From the right side of the dress, stitch right in the seam to hold  the area just above the loop to the dress. (If we stitch from the wrong side of the dress, the stitches may show if we didn’t line the dress up correctly, and it wouldn’t look very good.) See the talior tack down below the pin? I left that in so you could see all the steps involved.

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From the wrong side, it will look like this:

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Ok, now we’re going to make sure that the fabric square is really held on good. It is already held on well, but this gives me peace of mind.

Turn the dress inside out again and find the loop.

The bottom edge of this fabric square is not sewn down.

So sew it down.

I do it by hand because I don’t want another bit of stitching to do from the front side in case I get it wrong, there’s less chance for error. So, sew it down to the lining only by hand like this:

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Now let’s go to the second marking on the dress,  below your newly attached loop.

Again, mark the inside of the dress, making sure that the lining and the dress are in the correct position and that they lay flat. This time I use a pin, pinning it vertically along the seamline from the right side of the fabric.

Take a piece of 1/4″ wide off white ribbon that is about 20 inches long.

Now, turn the dress inside out and thread that ribbon through the pin that you placed along the seamline. It will be in the perfect position now. See how it is threaded through the pin in the photo below?

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Turn the dress right side out and  make sure the ribbon isn’t all scrunched up underneath. Smooth it out and then stitch along the seamline back and forth a couple to times to secure it.

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It is barely noticeable from the front. Your guests won’t notice it.

Now, after the ceremony, just have a bridesmaid or someone else who is nearby, lift the skirt and take each ribbon and run it through its corresponding loop.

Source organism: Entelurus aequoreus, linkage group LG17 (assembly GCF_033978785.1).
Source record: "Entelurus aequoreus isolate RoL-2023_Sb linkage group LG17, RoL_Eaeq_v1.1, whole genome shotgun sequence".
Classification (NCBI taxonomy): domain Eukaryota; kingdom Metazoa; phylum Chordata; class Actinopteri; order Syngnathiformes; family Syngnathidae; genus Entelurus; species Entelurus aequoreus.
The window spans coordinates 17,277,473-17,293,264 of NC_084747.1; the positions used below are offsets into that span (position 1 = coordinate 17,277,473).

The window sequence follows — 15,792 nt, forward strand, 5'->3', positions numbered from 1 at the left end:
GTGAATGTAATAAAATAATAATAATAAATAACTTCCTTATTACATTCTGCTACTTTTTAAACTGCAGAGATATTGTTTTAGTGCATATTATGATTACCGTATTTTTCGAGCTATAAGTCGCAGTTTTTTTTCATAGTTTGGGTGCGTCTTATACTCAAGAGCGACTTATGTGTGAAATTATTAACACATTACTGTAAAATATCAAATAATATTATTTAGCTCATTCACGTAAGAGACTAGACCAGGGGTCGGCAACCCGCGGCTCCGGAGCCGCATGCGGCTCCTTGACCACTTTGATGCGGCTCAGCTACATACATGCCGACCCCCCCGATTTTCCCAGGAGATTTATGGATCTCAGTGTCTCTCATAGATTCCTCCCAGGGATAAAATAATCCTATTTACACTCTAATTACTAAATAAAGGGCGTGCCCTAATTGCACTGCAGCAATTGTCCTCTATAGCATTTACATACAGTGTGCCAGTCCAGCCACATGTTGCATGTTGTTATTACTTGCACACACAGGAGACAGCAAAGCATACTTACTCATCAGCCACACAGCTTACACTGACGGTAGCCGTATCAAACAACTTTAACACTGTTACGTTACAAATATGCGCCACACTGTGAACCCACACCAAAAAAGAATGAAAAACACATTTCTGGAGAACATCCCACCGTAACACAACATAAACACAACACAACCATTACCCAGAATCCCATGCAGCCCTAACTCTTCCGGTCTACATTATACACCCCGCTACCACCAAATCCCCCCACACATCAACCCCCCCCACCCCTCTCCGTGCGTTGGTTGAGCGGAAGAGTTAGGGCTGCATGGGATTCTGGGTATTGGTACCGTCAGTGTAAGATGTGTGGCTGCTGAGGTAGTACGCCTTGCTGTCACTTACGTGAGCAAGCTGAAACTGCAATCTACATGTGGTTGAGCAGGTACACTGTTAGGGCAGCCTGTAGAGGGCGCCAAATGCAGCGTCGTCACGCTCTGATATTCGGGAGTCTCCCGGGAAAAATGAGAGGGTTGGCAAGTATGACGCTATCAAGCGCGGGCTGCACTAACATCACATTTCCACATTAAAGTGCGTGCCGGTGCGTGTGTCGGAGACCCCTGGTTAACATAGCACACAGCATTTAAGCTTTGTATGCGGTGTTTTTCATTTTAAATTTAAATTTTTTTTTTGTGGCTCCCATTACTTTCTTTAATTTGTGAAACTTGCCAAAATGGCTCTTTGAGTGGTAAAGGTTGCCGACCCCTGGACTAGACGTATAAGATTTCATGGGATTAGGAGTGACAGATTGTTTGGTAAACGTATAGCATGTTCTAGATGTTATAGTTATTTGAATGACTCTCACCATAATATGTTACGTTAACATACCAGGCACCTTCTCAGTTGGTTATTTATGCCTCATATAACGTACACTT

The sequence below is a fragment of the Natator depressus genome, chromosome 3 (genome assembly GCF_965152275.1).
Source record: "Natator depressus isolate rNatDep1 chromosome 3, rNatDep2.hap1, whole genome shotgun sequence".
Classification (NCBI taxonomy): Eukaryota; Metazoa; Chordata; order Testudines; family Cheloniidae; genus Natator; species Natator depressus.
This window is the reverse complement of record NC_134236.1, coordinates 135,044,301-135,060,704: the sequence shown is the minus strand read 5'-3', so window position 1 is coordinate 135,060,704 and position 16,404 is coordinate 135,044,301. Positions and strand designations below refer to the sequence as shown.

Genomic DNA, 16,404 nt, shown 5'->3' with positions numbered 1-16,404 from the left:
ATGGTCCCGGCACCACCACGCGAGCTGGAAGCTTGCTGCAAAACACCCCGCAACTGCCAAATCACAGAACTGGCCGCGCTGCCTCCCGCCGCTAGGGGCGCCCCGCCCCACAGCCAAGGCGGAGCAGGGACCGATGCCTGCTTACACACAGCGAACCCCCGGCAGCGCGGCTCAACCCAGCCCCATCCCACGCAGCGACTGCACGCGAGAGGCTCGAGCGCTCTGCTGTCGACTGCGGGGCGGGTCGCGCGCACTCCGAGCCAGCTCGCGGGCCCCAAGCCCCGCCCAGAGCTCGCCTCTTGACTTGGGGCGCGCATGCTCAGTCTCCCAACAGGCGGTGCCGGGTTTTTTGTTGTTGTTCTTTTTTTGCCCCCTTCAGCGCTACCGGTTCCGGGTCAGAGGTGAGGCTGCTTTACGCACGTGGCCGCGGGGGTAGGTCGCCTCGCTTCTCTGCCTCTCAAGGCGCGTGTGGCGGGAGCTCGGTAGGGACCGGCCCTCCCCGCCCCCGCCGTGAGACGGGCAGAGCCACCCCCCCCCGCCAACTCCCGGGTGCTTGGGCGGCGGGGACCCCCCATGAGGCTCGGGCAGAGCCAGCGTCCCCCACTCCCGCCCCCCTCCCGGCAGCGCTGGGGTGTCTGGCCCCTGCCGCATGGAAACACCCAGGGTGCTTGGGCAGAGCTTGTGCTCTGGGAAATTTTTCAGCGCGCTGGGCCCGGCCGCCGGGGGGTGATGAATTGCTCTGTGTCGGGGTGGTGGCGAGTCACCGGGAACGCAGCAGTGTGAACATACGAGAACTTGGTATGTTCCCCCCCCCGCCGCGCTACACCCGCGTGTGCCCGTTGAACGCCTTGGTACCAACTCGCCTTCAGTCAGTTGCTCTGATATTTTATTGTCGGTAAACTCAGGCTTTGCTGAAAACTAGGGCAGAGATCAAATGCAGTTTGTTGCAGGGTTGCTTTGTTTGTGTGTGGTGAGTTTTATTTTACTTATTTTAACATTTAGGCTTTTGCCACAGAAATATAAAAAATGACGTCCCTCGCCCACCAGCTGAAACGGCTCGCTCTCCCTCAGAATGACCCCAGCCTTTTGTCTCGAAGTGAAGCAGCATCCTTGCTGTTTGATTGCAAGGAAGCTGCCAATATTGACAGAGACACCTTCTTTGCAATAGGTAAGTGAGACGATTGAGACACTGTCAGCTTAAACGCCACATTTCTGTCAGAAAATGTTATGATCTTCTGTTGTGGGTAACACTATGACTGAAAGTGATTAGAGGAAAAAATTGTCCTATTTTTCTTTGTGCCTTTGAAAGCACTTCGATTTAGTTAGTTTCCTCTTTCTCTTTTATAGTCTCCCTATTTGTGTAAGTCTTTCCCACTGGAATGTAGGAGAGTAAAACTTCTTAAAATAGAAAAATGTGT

Tie the ribbons just like a shoelace.

Then, drop the train and smooth it out.

That’s all there is to it!

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****Note: After having been to many weddings, as a coordinator and a guest, I just have to say….make sure the bride wears off white under garments. If you/she is wearing a white dress, this is so important because white undergarments will show under a white dress. But, the off white won’t show, unless you are using a yellowish off white under garment. And please don’t wear a colored pair of underwear under your wedding dress! That looks so tacky. Wedding guests everywhere will thank you!

How to Hem Lining on Pants (or Skirts)

We’ve covered so many ways to hem pants so far.

If you’ve missed those posts, look at the left hand column on this page and click on “All Past Categories” and the arrow by “Select Categories”. Then, click on “Hems”.

There are still some more ways to sew hems which I’ll cover in future posts.

But, I didn’t want to overlook how to hem lining.

It’s very simple.

Don’t be intimidated.

First, let’s just look at a typical pair of pants that have lining.

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You’ll notice that the lining is turned up twice and stitched, like you would do to some pants hems.

But, let’s look at how to get to that point.

Basically, if the lining you have in the pants is hanging at a good length (it’s not hanging out from under the pants and it’s not too short), then my basic rule of thumb is this: